photo of uah alumnus hansel gill

Alumnus Hansel Gill

Courtesy NASA

Hansel Gill, a graduate of The University of Alabama in Huntsville (UAH), a part of The University of Alabama System, was recently named Deputy Director at the Michoud Assembly Facility (MAF) in New Orleans, LA. In his new role he is helping to oversee one of the world’s largest manufacturing facilities to provide crucial infrastructure elements for the assembly of NASA’s Space Launch System and the Orion spacecraft.

“For the past 60 years, Michoud has been providing that capability for the Agency,” Gill says. “From the Saturn program, to Shuttle, and now the Artemis program, all NASA human spaceflight systems have come through New Orleans and through our facility at MAF. It's a special place.”

From 2016 to his new appointment, the UAH alumnus (M.S. Industrial and Systems Engineering ’07) supported production of the SLS Block 1B Exploration Upper Stage in the Block 1B Development Office and the Stages Element Office at Marshall Space Flight Center (MSFC) where he provided technical leadership for SLS core stage and exploration upper stage planning and production operations. From 2015-16 he was the technical assistant to the Office of the Director at MSFC.

“It is a big change, in a sense,” Gill says, reflecting on how he has tackled the transition. “My background is flight hardware development and production; Michoud Assembly Facility provides a crucial infrastructure by which the hardware development and production systems are realized. It's the other side of the same coin, so to speak. So, while I recognize the distinctly different roles, I anticipate using my production background to complement Michoud facility operations that support spaceflight production for NASA.”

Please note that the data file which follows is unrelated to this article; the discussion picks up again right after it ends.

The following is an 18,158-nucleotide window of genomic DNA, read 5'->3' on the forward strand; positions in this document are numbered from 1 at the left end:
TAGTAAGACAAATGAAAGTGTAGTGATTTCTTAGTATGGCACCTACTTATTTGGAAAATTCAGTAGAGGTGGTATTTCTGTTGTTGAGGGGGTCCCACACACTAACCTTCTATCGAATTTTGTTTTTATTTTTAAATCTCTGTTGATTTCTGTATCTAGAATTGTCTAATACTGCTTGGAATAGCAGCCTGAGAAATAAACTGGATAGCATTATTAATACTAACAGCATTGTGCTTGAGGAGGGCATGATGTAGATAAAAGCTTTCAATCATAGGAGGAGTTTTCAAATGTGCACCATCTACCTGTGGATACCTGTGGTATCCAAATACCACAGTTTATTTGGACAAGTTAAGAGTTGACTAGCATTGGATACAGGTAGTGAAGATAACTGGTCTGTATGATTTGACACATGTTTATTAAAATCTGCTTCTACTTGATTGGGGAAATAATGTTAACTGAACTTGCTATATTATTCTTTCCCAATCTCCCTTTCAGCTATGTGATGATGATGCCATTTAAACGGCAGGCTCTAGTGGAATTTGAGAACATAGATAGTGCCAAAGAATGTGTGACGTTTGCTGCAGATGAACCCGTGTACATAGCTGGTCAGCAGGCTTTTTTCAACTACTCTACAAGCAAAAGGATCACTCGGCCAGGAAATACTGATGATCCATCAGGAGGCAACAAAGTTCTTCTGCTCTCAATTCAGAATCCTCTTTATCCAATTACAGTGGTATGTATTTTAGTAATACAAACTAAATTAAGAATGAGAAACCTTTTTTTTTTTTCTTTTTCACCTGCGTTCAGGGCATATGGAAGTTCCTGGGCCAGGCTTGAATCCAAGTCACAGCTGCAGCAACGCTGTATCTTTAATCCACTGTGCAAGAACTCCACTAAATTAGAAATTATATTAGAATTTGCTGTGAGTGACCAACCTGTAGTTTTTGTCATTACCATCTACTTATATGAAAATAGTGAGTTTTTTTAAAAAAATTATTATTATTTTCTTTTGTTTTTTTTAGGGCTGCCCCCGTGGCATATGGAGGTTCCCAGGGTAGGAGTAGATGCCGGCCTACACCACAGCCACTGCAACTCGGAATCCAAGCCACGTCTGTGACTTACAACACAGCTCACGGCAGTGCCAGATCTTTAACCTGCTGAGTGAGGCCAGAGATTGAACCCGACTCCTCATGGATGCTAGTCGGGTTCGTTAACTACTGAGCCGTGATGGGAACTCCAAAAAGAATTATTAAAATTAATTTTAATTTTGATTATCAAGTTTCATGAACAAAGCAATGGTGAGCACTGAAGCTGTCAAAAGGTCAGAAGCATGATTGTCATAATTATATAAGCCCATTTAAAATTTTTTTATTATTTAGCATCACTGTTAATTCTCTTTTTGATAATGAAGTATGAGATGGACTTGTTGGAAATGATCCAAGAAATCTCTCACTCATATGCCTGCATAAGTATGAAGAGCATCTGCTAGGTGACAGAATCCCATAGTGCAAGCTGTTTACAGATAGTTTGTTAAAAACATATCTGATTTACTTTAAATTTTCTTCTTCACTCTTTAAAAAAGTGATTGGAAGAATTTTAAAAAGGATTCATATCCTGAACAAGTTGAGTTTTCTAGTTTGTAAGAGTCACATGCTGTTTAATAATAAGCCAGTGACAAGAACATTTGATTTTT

In 2013, the alumnus acted as team lead and assistant branch chief for the Metals Joining and Processes Branch in the Metals Engineering Division. Gill also led production for the EFT-1 multipurpose crew vehicle stage adaptor, providing the structural interface for Orion and the Delta IV launch system supporting the EFT-1 Orion Flight Test.

photo of the first NASA artemis rocket core stage at Michoud Assembly Facility

First NASA Artemis Rocket Core Stage loaded on Pegasus Barge at Michoud Assembly Facility.

Courtesy NASA

Gill considers the most important aspects of his day-to-day activities is to not only support these MAF assemblies, but also to nurture and expand a culture that marks the very foundation of successful space flight.